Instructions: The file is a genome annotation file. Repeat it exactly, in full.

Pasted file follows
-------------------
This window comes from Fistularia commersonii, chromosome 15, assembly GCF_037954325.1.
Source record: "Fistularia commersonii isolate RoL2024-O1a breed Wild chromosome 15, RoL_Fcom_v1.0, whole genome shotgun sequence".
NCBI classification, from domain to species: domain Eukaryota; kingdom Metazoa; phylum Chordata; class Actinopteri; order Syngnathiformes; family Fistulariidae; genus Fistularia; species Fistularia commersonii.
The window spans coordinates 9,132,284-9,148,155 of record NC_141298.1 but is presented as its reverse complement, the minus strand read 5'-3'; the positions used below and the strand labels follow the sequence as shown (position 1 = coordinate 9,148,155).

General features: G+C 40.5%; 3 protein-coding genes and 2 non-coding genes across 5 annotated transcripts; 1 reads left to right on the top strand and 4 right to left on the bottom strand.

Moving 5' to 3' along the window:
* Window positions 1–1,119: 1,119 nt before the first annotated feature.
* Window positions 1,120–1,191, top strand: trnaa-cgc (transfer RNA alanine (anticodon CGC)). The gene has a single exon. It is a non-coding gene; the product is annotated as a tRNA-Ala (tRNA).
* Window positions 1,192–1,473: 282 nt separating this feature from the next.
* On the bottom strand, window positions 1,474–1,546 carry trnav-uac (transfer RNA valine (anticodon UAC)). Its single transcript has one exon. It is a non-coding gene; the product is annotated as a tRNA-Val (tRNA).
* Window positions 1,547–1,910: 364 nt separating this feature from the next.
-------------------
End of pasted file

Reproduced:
This window comes from Fistularia commersonii, chromosome 15, assembly GCF_037954325.1.
Source record: "Fistularia commersonii isolate RoL2024-O1a breed Wild chromosome 15, RoL_Fcom_v1.0, whole genome shotgun sequence".
NCBI classification, from domain to species: domain Eukaryota; kingdom Metazoa; phylum Chordata; class Actinopteri; order Syngnathiformes; family Fistulariidae; genus Fistularia; species Fistularia commersonii.
The window spans coordinates 9,132,284-9,148,155 of record NC_141298.1 but is presented as its reverse complement, the minus strand read 5'-3'; the positions used below and the strand labels follow the sequence as shown (position 1 = coordinate 9,148,155).

General features: G+C 40.5%; 3 protein-coding genes and 2 non-coding genes across 5 annotated transcripts; 1 reads left to right on the top strand and 4 right to left on the bottom strand.

Moving 5' to 3' along the window:
* Window positions 1–1,119: 1,119 nt before the first annotated feature.
* Window positions 1,120–1,191, top strand: trnaa-cgc (transfer RNA alanine (anticodon CGC)). The gene has a single exon. It is a non-coding gene; the product is annotated as a tRNA-Ala (tRNA).
* Window positions 1,192–1,473: 282 nt separating this feature from the next.
* On the bottom strand, window positions 1,474–1,546 carry trnav-uac (transfer RNA valine (anticodon UAC)). Its single transcript has one exon. It is a non-coding gene; the product is annotated as a tRNA-Val (tRNA).
* Window positions 1,547–1,910: 364 nt separating this feature from the next.